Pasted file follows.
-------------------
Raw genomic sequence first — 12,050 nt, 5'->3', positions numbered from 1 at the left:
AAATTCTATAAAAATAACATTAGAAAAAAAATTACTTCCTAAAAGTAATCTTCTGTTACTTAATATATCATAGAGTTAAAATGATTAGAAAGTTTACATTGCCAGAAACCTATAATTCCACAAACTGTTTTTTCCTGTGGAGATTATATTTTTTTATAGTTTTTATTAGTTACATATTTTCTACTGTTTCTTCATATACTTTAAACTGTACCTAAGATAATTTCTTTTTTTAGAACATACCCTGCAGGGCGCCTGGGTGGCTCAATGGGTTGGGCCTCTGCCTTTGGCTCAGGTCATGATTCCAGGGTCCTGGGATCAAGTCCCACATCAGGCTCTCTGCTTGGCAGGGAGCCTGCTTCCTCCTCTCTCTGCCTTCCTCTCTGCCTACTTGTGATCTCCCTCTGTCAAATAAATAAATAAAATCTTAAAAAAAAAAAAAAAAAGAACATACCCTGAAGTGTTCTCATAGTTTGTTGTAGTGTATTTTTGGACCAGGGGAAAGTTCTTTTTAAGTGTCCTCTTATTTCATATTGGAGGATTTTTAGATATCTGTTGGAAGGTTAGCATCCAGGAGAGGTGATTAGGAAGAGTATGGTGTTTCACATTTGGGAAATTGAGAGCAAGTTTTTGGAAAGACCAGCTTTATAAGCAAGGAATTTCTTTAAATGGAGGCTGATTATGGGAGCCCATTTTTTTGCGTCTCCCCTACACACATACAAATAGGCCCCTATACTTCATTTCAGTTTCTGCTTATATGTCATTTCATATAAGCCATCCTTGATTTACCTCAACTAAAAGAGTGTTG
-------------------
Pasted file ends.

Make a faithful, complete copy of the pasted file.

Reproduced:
Raw genomic sequence first — 12,050 nt, 5'->3', positions numbered from 1 at the left:
AAATTCTATAAAAATAACATTAGAAAAAAAATTACTTCCTAAAAGTAATCTTCTGTTACTTAATATATCATAGAGTTAAAATGATTAGAAAGTTTACATTGCCAGAAACCTATAATTCCACAAACTGTTTTTTCCTGTGGAGATTATATTTTTTTATAGTTTTTATTAGTTACATATTTTCTACTGTTTCTTCATATACTTTAAACTGTACCTAAGATAATTTCTTTTTTTAGAACATACCCTGCAGGGCGCCTGGGTGGCTCAATGGGTTGGGCCTCTGCCTTTGGCTCAGGTCATGATTCCAGGGTCCTGGGATCAAGTCCCACATCAGGCTCTCTGCTTGGCAGGGAGCCTGCTTCCTCCTCTCTCTGCCTTCCTCTCTGCCTACTTGTGATCTCCCTCTGTCAAATAAATAAATAAAATCTTAAAAAAAAAAAAAAAAAGAACATACCCTGAAGTGTTCTCATAGTTTGTTGTAGTGTATTTTTGGACCAGGGGAAAGTTCTTTTTAAGTGTCCTCTTATTTCATATTGGAGGATTTTTAGATATCTGTTGGAAGGTTAGCATCCAGGAGAGGTGATTAGGAAGAGTATGGTGTTTCACATTTGGGAAATTGAGAGCAAGTTTTTGGAAAGACCAGCTTTATAAGCAAGGAATTTCTTTAAATGGAGGCTGATTATGGGAGCCCATTTTTTTGCGTCTCCCCTACACACATACAAATAGGCCCCTATACTTCATTTCAGTTTCTGCTTATATGTCATTTCATATAAGCCATCCTTGATTTACCTCAACTAAAAGAGTGTTG